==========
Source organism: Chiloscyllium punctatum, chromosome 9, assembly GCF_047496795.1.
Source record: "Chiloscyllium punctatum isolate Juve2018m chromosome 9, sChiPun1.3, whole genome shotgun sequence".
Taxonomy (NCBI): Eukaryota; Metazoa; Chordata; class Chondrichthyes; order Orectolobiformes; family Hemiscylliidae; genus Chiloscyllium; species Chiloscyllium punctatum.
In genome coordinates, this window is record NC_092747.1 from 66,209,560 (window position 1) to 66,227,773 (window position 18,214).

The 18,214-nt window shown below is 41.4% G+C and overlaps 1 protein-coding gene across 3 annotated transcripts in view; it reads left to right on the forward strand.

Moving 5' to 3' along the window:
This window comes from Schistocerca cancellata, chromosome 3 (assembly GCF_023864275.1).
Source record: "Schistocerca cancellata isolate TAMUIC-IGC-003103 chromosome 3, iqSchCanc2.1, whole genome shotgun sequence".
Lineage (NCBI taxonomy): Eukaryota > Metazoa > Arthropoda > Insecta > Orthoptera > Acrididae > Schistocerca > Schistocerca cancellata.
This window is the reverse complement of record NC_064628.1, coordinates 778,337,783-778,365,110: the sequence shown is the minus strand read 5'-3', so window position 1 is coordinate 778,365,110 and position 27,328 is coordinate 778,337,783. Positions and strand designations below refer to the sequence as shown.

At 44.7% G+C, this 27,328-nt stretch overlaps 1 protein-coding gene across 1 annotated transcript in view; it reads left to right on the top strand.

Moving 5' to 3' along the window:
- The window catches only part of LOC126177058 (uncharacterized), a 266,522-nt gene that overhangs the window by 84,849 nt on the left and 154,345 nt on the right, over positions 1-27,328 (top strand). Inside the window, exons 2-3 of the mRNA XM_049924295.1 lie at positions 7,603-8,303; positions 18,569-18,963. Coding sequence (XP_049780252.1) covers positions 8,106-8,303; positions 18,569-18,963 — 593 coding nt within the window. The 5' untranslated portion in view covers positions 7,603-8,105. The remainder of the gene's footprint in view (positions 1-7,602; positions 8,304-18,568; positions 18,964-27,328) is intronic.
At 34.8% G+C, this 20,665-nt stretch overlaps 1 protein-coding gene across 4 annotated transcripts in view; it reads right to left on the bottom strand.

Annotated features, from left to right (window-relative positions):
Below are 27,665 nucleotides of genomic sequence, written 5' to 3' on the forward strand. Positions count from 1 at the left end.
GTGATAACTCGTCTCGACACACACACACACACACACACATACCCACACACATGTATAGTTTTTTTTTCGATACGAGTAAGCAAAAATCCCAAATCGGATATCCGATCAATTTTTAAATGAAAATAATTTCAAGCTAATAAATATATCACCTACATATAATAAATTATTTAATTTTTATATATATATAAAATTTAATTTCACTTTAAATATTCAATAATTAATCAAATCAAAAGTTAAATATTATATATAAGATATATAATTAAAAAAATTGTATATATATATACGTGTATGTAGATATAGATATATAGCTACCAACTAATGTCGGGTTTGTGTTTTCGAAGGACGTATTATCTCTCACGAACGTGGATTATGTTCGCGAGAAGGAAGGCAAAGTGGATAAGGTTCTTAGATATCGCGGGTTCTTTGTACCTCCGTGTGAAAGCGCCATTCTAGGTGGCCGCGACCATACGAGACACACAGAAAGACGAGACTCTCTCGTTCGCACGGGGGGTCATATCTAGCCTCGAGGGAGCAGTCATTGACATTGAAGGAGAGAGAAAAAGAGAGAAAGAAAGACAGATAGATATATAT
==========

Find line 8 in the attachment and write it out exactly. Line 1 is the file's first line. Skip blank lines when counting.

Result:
Source record: "Schistocerca cancellata isolate TAMUIC-IGC-003103 chromosome 3, iqSchCanc2.1, whole genome shotgun sequence".